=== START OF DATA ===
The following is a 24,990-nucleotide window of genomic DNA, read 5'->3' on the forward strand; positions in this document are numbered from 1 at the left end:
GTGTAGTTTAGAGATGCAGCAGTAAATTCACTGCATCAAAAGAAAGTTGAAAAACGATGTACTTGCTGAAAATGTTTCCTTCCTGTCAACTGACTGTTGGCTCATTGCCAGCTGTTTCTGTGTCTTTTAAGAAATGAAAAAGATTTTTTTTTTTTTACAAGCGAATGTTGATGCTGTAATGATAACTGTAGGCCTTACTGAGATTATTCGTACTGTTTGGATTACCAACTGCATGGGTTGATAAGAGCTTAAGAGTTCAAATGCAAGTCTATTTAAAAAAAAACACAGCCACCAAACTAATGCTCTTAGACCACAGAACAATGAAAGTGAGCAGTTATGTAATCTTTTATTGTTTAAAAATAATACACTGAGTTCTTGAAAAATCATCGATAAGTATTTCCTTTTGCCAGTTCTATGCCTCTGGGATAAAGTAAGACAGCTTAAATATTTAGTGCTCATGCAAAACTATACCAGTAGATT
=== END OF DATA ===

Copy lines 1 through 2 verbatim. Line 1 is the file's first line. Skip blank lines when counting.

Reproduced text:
The following is a 24,990-nucleotide window of genomic DNA, read 5'->3' on the forward strand; positions in this document are numbered from 1 at the left end:
GTGTAGTTTAGAGATGCAGCAGTAAATTCACTGCATCAAAAGAAAGTTGAAAAACGATGTACTTGCTGAAAATGTTTCCTTCCTGTCAACTGACTGTTGGCTCATTGCCAGCTGTTTCTGTGTCTTTTAAGAAATGAAAAAGATTTTTTTTTTTTTACAAGCGAATGTTGATGCTGTAATGATAACTGTAGGCCTTACTGAGATTATTCGTACTGTTTGGATTACCAACTGCATGGGTTGATAAGAGCTTAAGAGTTCAAATGCAAGTCTATTTAAAAAAAAACACAGCCACCAAACTAATGCTCTTAGACCACAGAACAATGAAAGTGAGCAGTTATGTAATCTTTTATTGTTTAAAAATAATACACTGAGTTCTTGAAAAATCATCGATAAGTATTTCCTTTTGCCAGTTCTATGCCTCTGGGATAAAGTAAGACAGCTTAAATATTTAGTGCTCATGCAAAACTATACCAGTAGATT